“It looks sick,” Tesla CEO Elon Musk said on stage at the event. “You want to drive that. I mean, that thing looks like it came from the future.” Musk later referred to the Semi as “a beast.”
Musk ticked off a number of features he said will make the Semi the most efficient, most desirable, and most driveable truck on the road. The truck will feature a new 1,000-volt powertrain architecture that Musk said will factor into future product development at Tesla. The Semi has traction control to prevent jackknifing, regenerative braking for increased battery efficiency, and an automatic clutch for seamless highway driving.
“It’s a step-change in technology in so many ways,” Musk said.
Over the weekend, Musk revealed that one of Tesla’s battery powered class 8 semi-trucks had completed a 500-mile trip fully loaded with 81,000 pounds of cargo. The trip took place from Tesla’s factory in Fremont, California, to San Diego at the southern tip of the state. At the event, Musk clarified that the trip was accomplished without needing to recharge the battery.
Tesla is positioning the Semi as the future of trucking. But while the company has struggled to get production started, the rest of the trucking industry has already embraced EVs. Major equipment manufacturers like Daimler, Volvo, Peterbilt, and BYD, have been working on their own electric long-haulers. The Tesla Semis delivered today were the final piece of a $30.8 million project partially funded by the California Air Resource Board, according to Bloomberg. Even Nikola Motors, which has struggled with fraud allegations and executive turnover, has delivered a hydrogen-powered truck before Tesla.
Still, battery-powered electric vehicles will face steep challenges, from weight restrictions to the availability of convenient charging stations, before they can be widely adopted. Truck stops, for example, are largely unprepared to handle the power needs of electric tractor-trailers and their gigantic batteries.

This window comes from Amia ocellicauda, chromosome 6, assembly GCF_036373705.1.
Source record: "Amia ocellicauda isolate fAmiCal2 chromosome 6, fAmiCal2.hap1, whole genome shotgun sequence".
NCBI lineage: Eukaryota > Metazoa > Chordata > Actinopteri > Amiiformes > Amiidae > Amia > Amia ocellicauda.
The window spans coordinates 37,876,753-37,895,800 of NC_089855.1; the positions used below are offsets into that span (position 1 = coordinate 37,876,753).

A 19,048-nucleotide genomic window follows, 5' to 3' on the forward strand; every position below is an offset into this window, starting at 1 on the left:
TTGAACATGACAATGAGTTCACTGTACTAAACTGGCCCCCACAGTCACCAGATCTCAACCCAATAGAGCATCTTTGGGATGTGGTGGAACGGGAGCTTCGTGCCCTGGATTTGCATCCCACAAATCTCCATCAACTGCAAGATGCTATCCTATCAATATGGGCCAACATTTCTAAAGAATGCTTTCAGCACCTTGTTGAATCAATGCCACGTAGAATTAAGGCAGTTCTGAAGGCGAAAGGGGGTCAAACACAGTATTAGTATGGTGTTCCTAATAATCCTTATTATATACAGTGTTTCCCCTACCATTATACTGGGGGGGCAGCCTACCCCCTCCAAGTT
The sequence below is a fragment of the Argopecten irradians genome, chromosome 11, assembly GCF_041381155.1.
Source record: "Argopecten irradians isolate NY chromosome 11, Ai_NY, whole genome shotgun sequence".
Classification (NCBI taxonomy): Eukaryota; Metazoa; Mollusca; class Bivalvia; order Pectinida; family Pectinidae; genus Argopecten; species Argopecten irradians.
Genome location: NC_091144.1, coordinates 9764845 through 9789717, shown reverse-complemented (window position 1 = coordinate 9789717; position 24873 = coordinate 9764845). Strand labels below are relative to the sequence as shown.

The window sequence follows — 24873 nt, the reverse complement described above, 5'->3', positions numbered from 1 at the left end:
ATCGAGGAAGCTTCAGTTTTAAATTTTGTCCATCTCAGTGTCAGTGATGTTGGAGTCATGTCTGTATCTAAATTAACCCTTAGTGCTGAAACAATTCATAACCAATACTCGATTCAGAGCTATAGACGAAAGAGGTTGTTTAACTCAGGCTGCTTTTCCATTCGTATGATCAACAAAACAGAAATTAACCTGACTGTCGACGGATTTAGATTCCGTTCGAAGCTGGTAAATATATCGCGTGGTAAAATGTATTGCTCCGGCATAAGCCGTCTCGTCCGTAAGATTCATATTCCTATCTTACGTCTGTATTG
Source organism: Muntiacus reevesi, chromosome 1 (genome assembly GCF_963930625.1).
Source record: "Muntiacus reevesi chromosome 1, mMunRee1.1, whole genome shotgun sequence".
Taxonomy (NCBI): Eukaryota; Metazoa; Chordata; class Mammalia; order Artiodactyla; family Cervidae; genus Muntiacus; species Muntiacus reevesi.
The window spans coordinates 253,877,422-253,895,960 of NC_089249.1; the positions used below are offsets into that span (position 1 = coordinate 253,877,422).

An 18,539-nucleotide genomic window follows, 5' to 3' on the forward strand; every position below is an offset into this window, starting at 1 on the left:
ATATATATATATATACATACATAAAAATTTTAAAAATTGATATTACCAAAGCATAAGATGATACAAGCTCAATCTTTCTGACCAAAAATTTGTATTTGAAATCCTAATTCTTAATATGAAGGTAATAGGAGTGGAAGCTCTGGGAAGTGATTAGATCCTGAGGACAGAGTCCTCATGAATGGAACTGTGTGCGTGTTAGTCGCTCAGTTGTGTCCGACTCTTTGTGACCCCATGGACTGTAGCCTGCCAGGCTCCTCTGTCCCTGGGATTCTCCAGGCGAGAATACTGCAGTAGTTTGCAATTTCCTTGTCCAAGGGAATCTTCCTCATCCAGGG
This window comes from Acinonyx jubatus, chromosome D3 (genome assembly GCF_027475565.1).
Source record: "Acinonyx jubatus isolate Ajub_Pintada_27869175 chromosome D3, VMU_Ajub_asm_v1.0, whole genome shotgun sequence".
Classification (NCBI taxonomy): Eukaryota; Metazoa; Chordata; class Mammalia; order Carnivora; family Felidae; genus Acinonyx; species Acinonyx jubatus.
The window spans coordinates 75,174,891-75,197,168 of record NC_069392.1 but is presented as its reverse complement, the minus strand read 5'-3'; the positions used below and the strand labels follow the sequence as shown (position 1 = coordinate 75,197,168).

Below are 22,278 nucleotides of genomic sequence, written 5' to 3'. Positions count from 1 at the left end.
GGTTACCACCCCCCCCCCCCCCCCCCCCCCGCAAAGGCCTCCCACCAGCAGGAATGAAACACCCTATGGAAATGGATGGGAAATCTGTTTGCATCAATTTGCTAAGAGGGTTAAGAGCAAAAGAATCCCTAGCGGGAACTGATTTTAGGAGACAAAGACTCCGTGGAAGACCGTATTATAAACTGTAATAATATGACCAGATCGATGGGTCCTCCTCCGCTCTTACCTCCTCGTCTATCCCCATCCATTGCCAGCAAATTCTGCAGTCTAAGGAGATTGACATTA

Two years ago, Bill Gates said that “even with big breakthroughs in battery technology,” electric vehicles were simply not ready to tackle long-haul trucking. “Electricity works when you need to cover short distances, but we need a different solution for heavy, long-haul vehicles,” Gates wrote. (Musk’s response to Gates was to post crude memes on Twitter, of course.)
Musk addressed charging during the event, revealing that Tesla has developed a new liquid-cooled charging connector capable of delivering 1 megawatt of direct current power. “It’s going to be used for Cybertruck, too,” Musk added to cheers from the audience. (The similarly much-delayed Cybertruck is expected to go into production in the latter half of 2023.) He also spoke about needing to uncouple Tesla’s Superchargers from the grid to ensure they can continue to deliver power during an outage.
Trucks are a key component of Musk’s “Master Plan Part Deux,” in which he vowed to expand the company’s lineup of vehicles to “cover the major forms of terrestrial transport,” including a semi truck.
During the event, Musk spoke about Tesla’s current product lineup, which has been criticized as stale as compared to other automakers that frequently release refreshed versions of past models. Standing in front of an image of Tesla’s vehicle lineup, including the forthcoming Cybertruck and a shrouded vehicle labeled “robotaxi,” Musk said Tesla wasn’t like other car companies.
“So what’s our actual mission? Our actual mission is to accelerate the advent of sustainable energy,” Musk said. “So that’s why we’re making this wide range of cars that don’t really make sense from a brand standpoint.”